Mecklenburg County approves domestic partner benefits

Dec 16, 2009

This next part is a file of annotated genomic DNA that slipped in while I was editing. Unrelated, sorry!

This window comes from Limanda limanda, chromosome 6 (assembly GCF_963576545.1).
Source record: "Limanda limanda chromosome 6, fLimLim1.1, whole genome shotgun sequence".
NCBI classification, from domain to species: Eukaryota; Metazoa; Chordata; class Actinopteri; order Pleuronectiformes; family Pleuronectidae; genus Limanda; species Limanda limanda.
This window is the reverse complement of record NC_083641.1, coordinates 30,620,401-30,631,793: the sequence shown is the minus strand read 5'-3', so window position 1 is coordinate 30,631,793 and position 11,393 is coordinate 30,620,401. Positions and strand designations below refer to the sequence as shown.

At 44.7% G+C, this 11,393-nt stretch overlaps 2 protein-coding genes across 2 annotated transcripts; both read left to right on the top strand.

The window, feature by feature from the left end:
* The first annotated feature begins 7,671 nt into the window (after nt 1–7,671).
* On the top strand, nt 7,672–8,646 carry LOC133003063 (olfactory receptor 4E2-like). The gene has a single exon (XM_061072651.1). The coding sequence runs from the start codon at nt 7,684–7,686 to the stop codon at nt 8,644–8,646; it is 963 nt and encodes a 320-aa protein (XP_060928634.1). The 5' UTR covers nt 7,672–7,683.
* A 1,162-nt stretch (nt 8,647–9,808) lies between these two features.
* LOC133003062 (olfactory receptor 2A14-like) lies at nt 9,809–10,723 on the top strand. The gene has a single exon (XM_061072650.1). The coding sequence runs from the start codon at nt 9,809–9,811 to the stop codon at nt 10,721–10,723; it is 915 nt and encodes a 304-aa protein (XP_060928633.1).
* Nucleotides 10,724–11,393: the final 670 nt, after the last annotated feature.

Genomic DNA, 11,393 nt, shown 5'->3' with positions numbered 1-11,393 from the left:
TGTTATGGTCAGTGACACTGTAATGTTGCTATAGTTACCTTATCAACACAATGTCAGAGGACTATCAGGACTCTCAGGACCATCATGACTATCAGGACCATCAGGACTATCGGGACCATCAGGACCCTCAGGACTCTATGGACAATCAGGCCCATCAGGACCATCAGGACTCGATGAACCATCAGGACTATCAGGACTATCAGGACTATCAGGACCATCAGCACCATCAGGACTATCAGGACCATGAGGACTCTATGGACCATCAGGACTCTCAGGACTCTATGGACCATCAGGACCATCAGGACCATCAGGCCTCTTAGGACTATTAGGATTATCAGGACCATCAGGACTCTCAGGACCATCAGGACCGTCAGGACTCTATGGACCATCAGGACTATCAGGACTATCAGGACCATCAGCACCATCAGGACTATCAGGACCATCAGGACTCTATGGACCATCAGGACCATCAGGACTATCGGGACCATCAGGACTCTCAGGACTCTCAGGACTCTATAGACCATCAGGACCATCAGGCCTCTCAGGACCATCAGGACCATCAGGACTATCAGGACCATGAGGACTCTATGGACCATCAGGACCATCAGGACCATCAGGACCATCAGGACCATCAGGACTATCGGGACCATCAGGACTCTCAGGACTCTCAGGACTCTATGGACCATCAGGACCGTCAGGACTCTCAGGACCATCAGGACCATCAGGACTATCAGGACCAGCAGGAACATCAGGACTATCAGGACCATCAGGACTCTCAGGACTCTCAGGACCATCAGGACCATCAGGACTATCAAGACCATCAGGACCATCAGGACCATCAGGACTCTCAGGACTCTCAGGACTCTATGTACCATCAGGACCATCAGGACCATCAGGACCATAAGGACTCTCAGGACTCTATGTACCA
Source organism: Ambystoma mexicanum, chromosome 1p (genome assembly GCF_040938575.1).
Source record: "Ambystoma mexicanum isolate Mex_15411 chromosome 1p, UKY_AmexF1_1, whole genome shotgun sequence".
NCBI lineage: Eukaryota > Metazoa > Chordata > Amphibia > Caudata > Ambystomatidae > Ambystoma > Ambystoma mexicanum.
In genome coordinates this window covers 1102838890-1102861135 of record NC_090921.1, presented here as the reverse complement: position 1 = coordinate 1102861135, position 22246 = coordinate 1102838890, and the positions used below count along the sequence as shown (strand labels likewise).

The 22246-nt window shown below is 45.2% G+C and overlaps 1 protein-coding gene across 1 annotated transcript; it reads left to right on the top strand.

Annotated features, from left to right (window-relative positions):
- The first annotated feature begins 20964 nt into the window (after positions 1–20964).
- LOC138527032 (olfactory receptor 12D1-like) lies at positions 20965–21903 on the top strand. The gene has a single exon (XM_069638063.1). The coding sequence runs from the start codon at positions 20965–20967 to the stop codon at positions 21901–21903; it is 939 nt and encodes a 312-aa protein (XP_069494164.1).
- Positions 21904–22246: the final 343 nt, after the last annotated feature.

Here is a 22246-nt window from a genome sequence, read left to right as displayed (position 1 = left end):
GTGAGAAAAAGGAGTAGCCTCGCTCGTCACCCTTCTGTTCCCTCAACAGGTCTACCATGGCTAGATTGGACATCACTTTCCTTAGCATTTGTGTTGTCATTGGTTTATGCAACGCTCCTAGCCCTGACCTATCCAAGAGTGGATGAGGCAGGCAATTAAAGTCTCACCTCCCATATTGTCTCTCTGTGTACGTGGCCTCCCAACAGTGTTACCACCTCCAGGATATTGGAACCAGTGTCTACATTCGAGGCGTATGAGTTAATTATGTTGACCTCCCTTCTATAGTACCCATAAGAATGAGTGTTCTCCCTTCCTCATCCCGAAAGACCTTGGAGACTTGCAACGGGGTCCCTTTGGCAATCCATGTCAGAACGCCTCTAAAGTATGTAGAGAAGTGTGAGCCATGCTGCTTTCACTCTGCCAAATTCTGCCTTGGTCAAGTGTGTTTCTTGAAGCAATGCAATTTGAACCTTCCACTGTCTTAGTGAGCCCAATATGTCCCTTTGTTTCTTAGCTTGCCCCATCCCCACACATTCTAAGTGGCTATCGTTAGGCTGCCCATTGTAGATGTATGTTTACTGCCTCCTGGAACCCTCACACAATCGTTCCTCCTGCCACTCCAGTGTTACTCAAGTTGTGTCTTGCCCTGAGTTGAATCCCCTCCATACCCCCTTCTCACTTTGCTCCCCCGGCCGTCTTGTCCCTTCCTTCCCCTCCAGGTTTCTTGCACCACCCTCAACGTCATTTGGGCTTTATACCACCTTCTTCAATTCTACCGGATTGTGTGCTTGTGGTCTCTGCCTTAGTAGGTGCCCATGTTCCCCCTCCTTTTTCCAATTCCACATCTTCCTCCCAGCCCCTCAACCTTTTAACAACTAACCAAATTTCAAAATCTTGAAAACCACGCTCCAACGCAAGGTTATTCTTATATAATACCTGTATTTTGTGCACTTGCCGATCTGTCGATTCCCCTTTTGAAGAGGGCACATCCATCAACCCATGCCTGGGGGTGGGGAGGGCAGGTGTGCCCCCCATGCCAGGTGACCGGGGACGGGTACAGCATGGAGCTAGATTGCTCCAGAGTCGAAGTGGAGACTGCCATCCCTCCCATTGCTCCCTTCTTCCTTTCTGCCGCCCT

Beginning in 2011, Mecklenburg County will offer domestic partner benefits to county employees in gay relationships. County commissioners voted 6-to-3 last night to expand the county's coverage. WFAE's Lisa Miller has more: The vote came after two hours of emotional debate. Dozens of people on both sides of the issue attended the meeting. A handful of them spoke and then each commissioner had their say. In the end, Democrats voted for the domestic partner benefits and Republicans voted against them. Commissioner Karen Bentley pointed to a report compiled by county staff that says there are no studies that measure whether domestic partner benefits make it easier to recruit employees. "I just don't think this holds water," said Bentley. "I don't think that we're behind the curve on this. I don't think that there's an outcry that there's a significant demand internally or from the exterior marketplace that we offer these benefits. So for those reasons among others I will not be supporting this motion tonight." The county expects less than 1 percent of employees will enroll in the benefits program. In order to receive domestic partner benefits, gay couples will have to prove that they live together, are financially interdependent, and aren't married to anyone else. The county's Human Resources department expects the expanded coverage will cost the county less than $400,000 a year." Commission Chairman Jennifer Roberts said the decision shouldn't be dictated by demand or cost, but by a desire to treat employees equally. "What we're doing is lawful. It is fair. It values our employees," said Roberts. "It helps them in a tough economy if one loses a job. It helps them retain benefits and we know in the end that people are healthier and that health care is less expensive when people are covered." Mecklenburg County will become one of seven municipalities in the state to offer health care benefits to domestic partners of employees. The others include the cities of Durham, Greensboro and the town of Chapel Hill.